Kiosks -- Are They Worth It?

Some say the Web killed the kiosk concept in its infancy. Others are combining the two.

By Bill McGarigle | Government Technology

VSPACE="4">In the early 1990s, many federal and state agencies promoted kiosks as an effective way of disseminating information and government services to the public. In practice, deployment proved more complex than first envisioned. In addition to shrinking public-sector budgets, kiosk programs were plagued by a number of factors -- chiefly, the widespread notion of the Web as a competing medium, the high cost of kiosk deployment, lengthy procurement cycles and the two- or three- year pilot project required to come up with a kiosk system of value to the public.

According to Summit Research Associates President Francie Mendelsohn, kiosk projects also faltered from a lack of clear planning and too little thought to applications, design and maintenance.

Ironically, these same factors later became learning experiences that contributed to successful kiosk models developed by Georgia; Ontario, Canada; New York City; Texas; and the federal Department of Housing and Urban Development (HUD).

For the purposes of this discussion, "kiosk" refers to Internet-enabled, interactive kiosks designed primarily to disseminate information and government services to the public.

Influence of the Web

Initially, many considered the Web a simpler, more cost-effective method of providing information for citizens than public-access kiosks. Government agencies that might have supported kiosk programs shifted resources into developing Web sites. By 1996, high-visibility kiosk projects in several states were stalled or shelved altogether.
To some, the kiosk was another Betamax.

North Communications Senior Vice President of Marketing Rick Rommel said this view of the Web is short-sighted.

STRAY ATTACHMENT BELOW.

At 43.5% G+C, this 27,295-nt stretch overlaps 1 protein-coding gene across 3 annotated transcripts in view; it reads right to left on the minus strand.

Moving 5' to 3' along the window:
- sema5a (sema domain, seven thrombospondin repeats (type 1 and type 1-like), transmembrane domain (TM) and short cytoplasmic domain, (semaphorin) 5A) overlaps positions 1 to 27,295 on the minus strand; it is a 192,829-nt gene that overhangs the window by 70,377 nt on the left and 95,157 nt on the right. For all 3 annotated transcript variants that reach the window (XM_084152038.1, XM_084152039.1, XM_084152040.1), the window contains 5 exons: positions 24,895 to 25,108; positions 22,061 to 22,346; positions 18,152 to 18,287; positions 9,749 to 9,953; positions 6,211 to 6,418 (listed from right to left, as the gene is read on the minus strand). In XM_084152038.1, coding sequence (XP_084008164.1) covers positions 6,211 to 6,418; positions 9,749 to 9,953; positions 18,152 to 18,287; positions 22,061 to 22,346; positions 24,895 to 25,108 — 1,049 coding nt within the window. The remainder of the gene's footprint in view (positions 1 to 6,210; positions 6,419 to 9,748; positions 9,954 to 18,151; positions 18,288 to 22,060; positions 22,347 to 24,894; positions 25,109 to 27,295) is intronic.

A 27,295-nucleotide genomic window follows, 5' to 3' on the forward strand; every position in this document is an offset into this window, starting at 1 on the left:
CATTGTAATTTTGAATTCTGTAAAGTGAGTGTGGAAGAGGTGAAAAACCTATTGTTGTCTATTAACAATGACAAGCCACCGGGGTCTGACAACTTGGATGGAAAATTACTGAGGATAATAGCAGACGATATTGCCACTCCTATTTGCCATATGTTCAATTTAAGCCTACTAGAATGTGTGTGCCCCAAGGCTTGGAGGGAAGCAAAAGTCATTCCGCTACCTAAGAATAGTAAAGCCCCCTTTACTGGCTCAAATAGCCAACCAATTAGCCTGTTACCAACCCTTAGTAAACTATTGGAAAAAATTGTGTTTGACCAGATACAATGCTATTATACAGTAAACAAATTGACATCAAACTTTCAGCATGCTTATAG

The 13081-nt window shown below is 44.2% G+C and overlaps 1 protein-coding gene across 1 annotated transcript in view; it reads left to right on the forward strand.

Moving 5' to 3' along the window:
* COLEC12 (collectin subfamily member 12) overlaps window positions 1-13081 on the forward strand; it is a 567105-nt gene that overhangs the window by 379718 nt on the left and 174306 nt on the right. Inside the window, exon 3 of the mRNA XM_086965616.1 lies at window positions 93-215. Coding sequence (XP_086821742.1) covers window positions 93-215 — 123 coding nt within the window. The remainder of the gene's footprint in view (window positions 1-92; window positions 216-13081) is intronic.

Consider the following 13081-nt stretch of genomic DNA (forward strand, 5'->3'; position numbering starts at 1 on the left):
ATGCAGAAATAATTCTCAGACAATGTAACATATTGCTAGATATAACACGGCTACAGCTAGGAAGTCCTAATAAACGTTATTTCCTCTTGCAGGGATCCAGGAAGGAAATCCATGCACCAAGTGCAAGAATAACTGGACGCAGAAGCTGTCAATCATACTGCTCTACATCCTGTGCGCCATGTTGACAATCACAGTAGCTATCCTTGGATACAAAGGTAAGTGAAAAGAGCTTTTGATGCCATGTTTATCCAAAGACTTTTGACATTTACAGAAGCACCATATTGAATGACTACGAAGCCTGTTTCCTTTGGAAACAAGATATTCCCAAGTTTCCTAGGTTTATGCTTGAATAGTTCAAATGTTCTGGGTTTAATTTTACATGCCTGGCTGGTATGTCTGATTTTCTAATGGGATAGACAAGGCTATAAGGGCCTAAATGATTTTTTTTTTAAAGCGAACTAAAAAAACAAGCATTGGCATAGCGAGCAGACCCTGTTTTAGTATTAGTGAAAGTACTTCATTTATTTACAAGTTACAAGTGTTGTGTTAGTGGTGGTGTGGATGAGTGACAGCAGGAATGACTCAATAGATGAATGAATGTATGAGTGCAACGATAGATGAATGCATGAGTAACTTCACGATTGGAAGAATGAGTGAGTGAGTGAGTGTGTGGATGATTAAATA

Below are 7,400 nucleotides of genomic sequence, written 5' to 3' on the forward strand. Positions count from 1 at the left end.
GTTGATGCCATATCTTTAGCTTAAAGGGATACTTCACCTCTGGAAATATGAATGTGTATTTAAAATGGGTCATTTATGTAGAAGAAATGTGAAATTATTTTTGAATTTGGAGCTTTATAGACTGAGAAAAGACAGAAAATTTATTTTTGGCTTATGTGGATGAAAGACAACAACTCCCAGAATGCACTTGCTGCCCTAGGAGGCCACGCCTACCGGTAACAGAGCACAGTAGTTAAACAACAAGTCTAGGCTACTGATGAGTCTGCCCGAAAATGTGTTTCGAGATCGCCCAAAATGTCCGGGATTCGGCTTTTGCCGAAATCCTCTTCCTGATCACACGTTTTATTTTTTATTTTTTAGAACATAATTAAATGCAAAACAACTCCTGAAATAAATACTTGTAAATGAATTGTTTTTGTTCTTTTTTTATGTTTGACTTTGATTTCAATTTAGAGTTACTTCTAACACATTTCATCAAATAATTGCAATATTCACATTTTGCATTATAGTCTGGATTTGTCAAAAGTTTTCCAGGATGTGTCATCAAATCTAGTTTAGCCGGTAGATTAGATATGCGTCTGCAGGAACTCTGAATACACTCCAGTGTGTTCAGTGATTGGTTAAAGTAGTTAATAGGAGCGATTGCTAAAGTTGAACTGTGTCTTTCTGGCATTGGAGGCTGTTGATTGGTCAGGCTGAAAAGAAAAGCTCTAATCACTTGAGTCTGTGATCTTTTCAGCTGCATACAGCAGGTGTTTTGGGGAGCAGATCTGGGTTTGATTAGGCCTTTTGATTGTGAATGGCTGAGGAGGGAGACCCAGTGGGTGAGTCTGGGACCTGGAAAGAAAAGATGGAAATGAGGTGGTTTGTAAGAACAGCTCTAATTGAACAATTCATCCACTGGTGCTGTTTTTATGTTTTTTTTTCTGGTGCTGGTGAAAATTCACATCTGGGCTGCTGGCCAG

"The Web is not a competitor to kiosk deployment; it is a synergistic technology. It enhances kiosk control and applications," he said. "Also, the Web doesn't reach all citizens; in fact, it can be argued that those who need public services the most have the least access to high-tech service-delivery channels."

Mendelsohn agreed with this view. "Generally, the very people who need public services the most -- the poor, the homeless, the disabled, the disadvantaged -- do not have access to a computer or to the Web."

Although computers are available in libraries, the people Mendelsohn refers to are not likely to have the skills to use them. By contrast, kiosks providing touch-screen navigation require no computer skills, only the ability to push a few buttons and read the directions for using them. "A public-access kiosk," Rommel added, "is an easy way for some people to get the information they need, rather than trying to ferret it out wandering through the Web. One of the major attributes of this technology is that it presents only information necessary to meet the needs of the user."


Depending on the number of units in a kiosk network, physical infrastructure and software are the major costs. In small networks of one to 10 units, system design and programming represent the highest costs. In systems of 100 or more units, hardware and maintenance are the big-ticket items. Either way, Rommel said that without a suitable application suite, expenses could outweigh benefits for a single agency.

Public agencies have tried several solutions to mitigate the overall expense of kiosk projects, including spreading the cost over several agencies; partnering with private-sector companies that design, manufacture and operate Internet-enabled kiosk networks; charging local advertisers for program space; and charging user fees for transactional services, such as paying parking tickets, obtaining hunting licenses, renewing drivers' licenses and applying for license plates. Government entities may also partially offset costs by assigning a dollar value to staff hours saved as a result of automating information and selected transactions.

Some vendors offer to install and maintain kiosk systems at no charge, in exchange for revenue-sharing agreements. In such arrangements, the contractor generally formats program changes received from the sponsoring agency, then downloads them via the Internet or intranet to designated kiosks. Mendelsohn said some state and local governments are wary of this type of arrangement.